Does Ukraine’s surprise offensive mean the end is in sight?

Ukrainian forces have made huge gains as pressure mounts on Vladimir Putin at home

A Ukrainian soldier prepares to fire a GRAD rocket launcher
Ukraine says it has retaken a third of the occupied Kharkiv region
(Image credit: Wolfgang Schwan/Anadolu Agency via Getty Images)

Ukraine’s surprise counter-offensive that has seen it retake huge swathes of land occupied by Russian forces has sparked hope it could mark a crucial turning point in a war that was grinding to a stalemate.

Having prepared for and promised a retaliatory attack in the south of the country, Ukrainian forces are now making what The Guardian described as “unexpected, rapid advances” in the northeast, around the country’s second largest city, Kharkiv.

Ukraine claims its forces have liberated 3,000 square kilometres since this latest operation began last week, retaking more than a third of the occupied Kharkiv region, which if confirmed would represent a “remarkable advance”, said the BBC.

Subscribe to The Week

Escape your echo chamber. Get the facts behind the news, plus analysis from multiple perspectives.


Sign up for The Week's Free Newsletters

From our morning news briefing to a weekly Good News Newsletter, get the best of The Week delivered directly to your inbox.

From our morning news briefing to a weekly Good News Newsletter, get the best of The Week delivered directly to your inbox.

Sign up

Turning point or false dawn?

The advance by Ukrainian troops “is Kyiv’s biggest victory since it pushed Russian troops back from the capital in March”, reported the Financial Times, and “many Ukrainians hope the rout could mark a turning point in the nearly seven-month conflict”.

But while the US-based think tank the Institute for the Study of War declared the Kharkiv advance a major operational success for Ukraine’s armed forces, its experts have warned the current counter-offensive would not end the conflict.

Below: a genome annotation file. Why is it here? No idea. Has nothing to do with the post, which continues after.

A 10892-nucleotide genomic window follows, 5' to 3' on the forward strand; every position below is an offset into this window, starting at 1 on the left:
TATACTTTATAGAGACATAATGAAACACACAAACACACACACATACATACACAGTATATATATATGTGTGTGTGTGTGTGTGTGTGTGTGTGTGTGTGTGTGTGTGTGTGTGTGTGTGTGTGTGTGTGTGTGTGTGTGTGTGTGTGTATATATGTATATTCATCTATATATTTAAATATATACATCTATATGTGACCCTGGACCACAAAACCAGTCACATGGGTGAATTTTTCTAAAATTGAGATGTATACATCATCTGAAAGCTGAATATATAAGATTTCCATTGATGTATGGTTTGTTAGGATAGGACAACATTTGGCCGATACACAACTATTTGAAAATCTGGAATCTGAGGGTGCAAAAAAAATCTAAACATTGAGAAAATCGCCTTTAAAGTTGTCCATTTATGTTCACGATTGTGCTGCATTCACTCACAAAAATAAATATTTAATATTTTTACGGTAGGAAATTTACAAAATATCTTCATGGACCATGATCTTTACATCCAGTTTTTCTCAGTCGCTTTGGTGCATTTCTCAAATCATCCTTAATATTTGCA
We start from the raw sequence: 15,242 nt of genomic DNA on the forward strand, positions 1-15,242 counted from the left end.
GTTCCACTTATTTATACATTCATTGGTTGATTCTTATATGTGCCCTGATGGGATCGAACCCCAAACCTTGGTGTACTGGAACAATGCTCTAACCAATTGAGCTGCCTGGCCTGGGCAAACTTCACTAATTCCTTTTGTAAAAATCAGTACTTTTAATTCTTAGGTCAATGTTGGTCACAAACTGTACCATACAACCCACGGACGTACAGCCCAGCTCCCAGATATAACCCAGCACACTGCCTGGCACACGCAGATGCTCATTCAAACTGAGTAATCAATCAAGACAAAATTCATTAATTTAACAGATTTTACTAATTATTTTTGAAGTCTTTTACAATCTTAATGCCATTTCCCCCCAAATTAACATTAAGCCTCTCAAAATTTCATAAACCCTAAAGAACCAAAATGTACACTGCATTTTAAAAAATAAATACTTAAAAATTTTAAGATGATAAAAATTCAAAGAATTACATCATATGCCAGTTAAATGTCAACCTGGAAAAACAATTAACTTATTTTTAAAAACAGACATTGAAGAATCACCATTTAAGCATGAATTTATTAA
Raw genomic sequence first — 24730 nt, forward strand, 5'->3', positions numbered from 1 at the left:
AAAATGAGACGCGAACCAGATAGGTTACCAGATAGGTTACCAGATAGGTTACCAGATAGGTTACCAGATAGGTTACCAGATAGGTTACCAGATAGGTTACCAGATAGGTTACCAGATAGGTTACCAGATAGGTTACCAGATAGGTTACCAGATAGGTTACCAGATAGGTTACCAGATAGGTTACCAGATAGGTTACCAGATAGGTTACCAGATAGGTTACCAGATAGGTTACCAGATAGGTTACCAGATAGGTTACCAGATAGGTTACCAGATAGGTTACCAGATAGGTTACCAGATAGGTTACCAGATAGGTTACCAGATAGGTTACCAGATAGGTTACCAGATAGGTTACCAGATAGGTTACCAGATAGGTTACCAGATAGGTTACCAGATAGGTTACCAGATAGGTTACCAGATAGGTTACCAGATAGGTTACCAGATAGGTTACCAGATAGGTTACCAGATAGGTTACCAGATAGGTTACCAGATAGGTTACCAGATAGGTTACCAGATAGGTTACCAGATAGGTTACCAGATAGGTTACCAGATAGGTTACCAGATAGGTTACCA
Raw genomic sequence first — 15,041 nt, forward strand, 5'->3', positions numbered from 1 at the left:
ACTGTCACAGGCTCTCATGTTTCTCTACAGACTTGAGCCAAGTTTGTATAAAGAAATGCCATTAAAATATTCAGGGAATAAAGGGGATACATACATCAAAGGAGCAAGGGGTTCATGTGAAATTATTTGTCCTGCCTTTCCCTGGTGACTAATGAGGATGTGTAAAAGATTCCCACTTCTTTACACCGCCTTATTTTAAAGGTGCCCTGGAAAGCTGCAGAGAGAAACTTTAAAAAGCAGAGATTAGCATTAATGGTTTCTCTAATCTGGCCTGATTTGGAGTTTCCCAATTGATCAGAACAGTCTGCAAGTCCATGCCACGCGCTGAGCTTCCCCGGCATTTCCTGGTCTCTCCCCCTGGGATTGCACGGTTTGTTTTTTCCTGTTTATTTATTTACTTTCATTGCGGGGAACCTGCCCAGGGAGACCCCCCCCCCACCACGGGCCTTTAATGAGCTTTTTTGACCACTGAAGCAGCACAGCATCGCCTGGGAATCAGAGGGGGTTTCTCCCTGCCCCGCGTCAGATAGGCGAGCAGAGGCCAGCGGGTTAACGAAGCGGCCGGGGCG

CNN reported that “Ukrainian forces are planning for a long and brutal campaign to retake Russian-controlled territory”, while in the south of the country US officials acknowledge the Ukrainian goal of recapturing the strategic and symbolically important city of Kherson by the end of 2022 is “ambitious but remains possible if Ukraine continues to make progress in its current operations”.

Speaking to Sky News, the former head of the British Army, Lord Dannatt, also suggested a note of caution.

“Although the Ukrainians have made significant advances, there’s a lot of their country still in Russian occupation. So there’s a long way to go,” he said.

“The last month has seen the end of one phase of the war and the beginning of another,” said Byline Times. While the strategic impact of the counter-offensive remains as yet unclear, “what it has inarguably done is give Ukraine a massive morale boost – to its own troops and to its western partners – while severely denting Russian confidence”, said the FT.

Putin under pressure

With Russia forced into a humiliating withdrawal from areas it has held since the beginning of the war, Vladimir Putin has come under increasing pressure at home.

Al Jazeera reported that “the Russian army’s leadership appeared to be caught off-guard by Ukraine’s fightback against its invasion in the northeast” and there were reports that the increasingly embattled President Putin had cancelled a meeting with defence chiefs on Sunday and fired the head of the Western Military District, Lieutenant General Roman Berdnikov, just 16 days after appointing him.

The Telegraph’s Russia correspondent Nataliya Vasilyeva said that politicians in St Petersburg have signed a petition calling on the president to resign, “marking a rare and daring protest against the war”.

It is not just his political opponents who have spoken out against the course of the war. Chechen leader Ramzan Kadyrov, a staunch ally of Putin, has criticised the Russian army’s performance after recent losses. In an 11-minute-long message posted on the Telegram messaging app he conceded the campaign was not going to plan and that if the army’s strategy did not change he would speak to the “leadership of the country”.

Continue reading for free

We hope you're enjoying The Week's refreshingly open-minded journalism.

Subscribed to The Week? Register your account with the same email as your subscription.